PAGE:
Andrew C. Skinner, “Serpent Symbols and Salvation in the Ancient Near East and the Book of Mormon,” Journal of Book of Mormon Studies 10, no. 2 (2001): 42–55, 70–71.

 

  • 1. Royal Skousen, ed., The Book of Mormon: The Earliest Text (New Haven, CT: Yale University Press, 2009), 54. The word order, with flying coming before fiery, is found in the original manuscript. See Royal Skousen, ed., The Original Manuscript of the Book of Mormon: Typographical Facsimile of the Extent Text, The Book of Mormon Critical Text Project, Volume 1 (Provo, UT: FARMS, 2001), 142, line 15. As it appears in Isaiah 14:29 and 30:6, the phrase “fiery flying serpents” (discussed above) is a translation of seraph meopheph, with seraph alone meaning “fiery serpent.” Assuming similar language underlies the translation of Nephi’s statement in 1 Nephi 17:41, the original word order, with flying before fiery, more accurately reflects the Hebrew. See Royal Skousen, Analysis of Textual Variants of the Book of Mormon: Part One, 1 Nephi 1–2 Nephi 10, The Book of Mormon Critical Text Project, Volume 4 (Provo, UT: FARMS, 2004), 369–370.
  • 2. The Hebrew term translated as south in the KJV is negeb or negev, and refers to the desert between Judah and Egypt. See Joel F. Drinkard Jr., “Negev,” in HarperCollins Bible Dictionary, rev. ed., ed. Mark Allan Powell (New York, NY: HarperOne, 2011), 694–695; Lynn Tatum, “Negeb,” in Eerdmans Dictionary of the Bible, ed. David Noel Freedman (Grand Rapids, MI: Wm. B. Eerdmans, 2000), 955. See alternative translations such as the NIV, NRSV, and JPS, which make it clearer that the Negev is what is being referred to. On the children of Israel being in this area during the brazen serpent incident, see K.A. Kitchen, On the Reliability of the Old Testament (Grand Rapids, MI: Wm. B. Eerdmans, 2003), 193–194. Other historical accounts also mention “flying serpents” in this desert region. See Wallace E. Hunt Jr., “Moses’ Brazen Serpent as It Relates to Serpent Worship in Mesoamerica,” Journal of Book of Mormon Studies 2, no. 2 (1993): 127–129. For a proposed candidate for the “fiery flying serpent,” see Ronald P. Millet and John P. Pratt, “What Fiery Flying Serpent Symbolized Christ?Meridian Magazine, June 9, 2000. See also, Elder Glen O. Jenson, “Look and Live,” Ensign, March 2002, online at lds.org.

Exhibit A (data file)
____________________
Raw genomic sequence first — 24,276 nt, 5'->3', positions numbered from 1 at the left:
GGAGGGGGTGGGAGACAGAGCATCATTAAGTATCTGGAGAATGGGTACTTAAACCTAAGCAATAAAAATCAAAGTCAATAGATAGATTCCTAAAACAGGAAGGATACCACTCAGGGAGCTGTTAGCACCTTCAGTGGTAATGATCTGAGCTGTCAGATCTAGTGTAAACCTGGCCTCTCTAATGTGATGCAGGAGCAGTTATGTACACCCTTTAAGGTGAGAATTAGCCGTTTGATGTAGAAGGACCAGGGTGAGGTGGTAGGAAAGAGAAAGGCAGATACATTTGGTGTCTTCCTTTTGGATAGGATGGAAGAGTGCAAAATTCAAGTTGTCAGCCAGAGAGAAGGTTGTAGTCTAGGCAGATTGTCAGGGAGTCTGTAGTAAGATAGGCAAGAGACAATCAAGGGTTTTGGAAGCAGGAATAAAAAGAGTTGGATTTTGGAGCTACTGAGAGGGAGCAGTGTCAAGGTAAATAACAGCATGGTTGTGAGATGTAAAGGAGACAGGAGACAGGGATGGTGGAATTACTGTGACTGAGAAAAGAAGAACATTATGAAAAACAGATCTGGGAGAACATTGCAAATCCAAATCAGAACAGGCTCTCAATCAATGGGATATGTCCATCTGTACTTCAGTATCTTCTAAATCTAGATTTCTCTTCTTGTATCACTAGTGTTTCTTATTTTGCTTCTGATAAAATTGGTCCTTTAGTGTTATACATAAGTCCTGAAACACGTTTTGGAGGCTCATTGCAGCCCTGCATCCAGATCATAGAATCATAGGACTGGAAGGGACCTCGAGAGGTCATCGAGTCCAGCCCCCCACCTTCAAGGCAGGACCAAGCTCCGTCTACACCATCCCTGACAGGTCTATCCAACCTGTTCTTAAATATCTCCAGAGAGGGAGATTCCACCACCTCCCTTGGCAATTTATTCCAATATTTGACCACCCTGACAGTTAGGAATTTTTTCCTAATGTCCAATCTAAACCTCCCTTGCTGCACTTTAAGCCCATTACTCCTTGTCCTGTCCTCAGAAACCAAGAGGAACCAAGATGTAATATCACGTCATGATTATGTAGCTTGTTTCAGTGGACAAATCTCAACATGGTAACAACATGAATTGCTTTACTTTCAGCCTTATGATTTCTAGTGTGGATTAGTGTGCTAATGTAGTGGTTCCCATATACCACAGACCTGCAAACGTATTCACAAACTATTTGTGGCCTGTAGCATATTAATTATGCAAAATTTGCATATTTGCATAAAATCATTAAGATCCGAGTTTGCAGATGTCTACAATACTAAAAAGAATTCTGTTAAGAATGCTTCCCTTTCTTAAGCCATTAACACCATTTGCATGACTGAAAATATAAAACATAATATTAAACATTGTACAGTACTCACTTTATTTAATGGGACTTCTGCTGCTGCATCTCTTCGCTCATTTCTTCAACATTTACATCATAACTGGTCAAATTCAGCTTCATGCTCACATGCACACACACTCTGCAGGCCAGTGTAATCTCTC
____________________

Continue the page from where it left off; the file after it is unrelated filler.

• 3. In both Numbers 21:6 and Deuteronomy 8:15, seraph is used with nahas, “serpent,” where as in Numbers 21:8 and Isaiah 14:29; 30:6 it is simply seraph, which are clearly serpents in context.
  • 4. See J.J.M. Roberts, First Isaiah, Hermeneia—A Critical and Historical Commentary on the Bible (Minneapolis, MN: Fortress Press, 2015), 95–98; Marvin A. Sweeney, “Seraphim,” in HarperCollins Bible Dictionary, 935–936; William B. Nelson, “Seraphim,” in Eerdmans Dictionary, 1186; Matthew A. Thomas, “Serpent,” in Eerdmans Dictionary, 1188; Abigail Stocker and John D. Barry, “Seraphim,” in Lexham Bible Dictionary (Bellingham, WA: Lexham Press, 2016).
  • 5. Roberts, First Isaiah, 96–97, 226.
  • 6. Shlomit Weksler-Bdolah, Alexander Onn, Shua Kisilevitz, and Brigitte Ouahnouna, “Layers of Ancient Jerusalem,” Biblical Archaeology Review 38, no. 1 (January/February 2012): 40.
  • 7. Kitchen, On the Reliability, 52, 59; Mordechai Cogan, “Into Exile: From Assyrian Conquest of Israel to the Fall of Babylon,” in The Oxford History of the Biblical World, ed. Michael D. Coogan (New York, NY: Oxford University Press, 1998), 325; Steven L. McKenzie, “Judah, Kingdom of,” in Eerdmans Dictionary, 746; Israel Finkelstein and Neil Asher Silberman, The Bible Unearthed: Archaeology’s New Vision of Ancient Israel and the Origin of its Sacred Texts (New York, NY: Touchstone, 2001), 243; Charles H. Miller, “Jerusalem,” in HarperCollins Bible Dictionary, 447; Nicholas R. Werse, “Hezekiah, King of Judah,” in Lexham Bible Dictionary.
  • 8. Jeffrey R. Chadwick, “Lehi’s House at Jerusalem and the Land of his Inheritance,” in Glimpses of Lehi’s Jerusalem, ed. John W. Welch, David Rolph Seely, and Jo Ann H. Seely, (Provo, UT: FARMS, 2004), 87–99, 118–124; Brant A. Gardner, Second Witness: Analytical and Contextual Commentary on the Book of Mormon, 6 vols. (Salt Lake City, UT: Greg Kofford Books, 2007), 1:32; Brant A. Gardner, Traditions of the Fathers: The Book of Mormon as History (Salt Lake City, UT: Greg Kofford Books, 2015), 65–67.
  • 9. Weksler-Bdolah, et al., “Layers of Ancient Jerusalem,” 40.
  • 10. Roberts, First Isaiah, 95–96.
  • 11. Roberts, First Isaiah, 226.
  • 12. S. Kent Brown, “Brazen Serpent,” in Book of Mormon Reference Companion, ed. Dennis L. Largey (Salt Lake City, UT: Deseret Book, 2003), 172.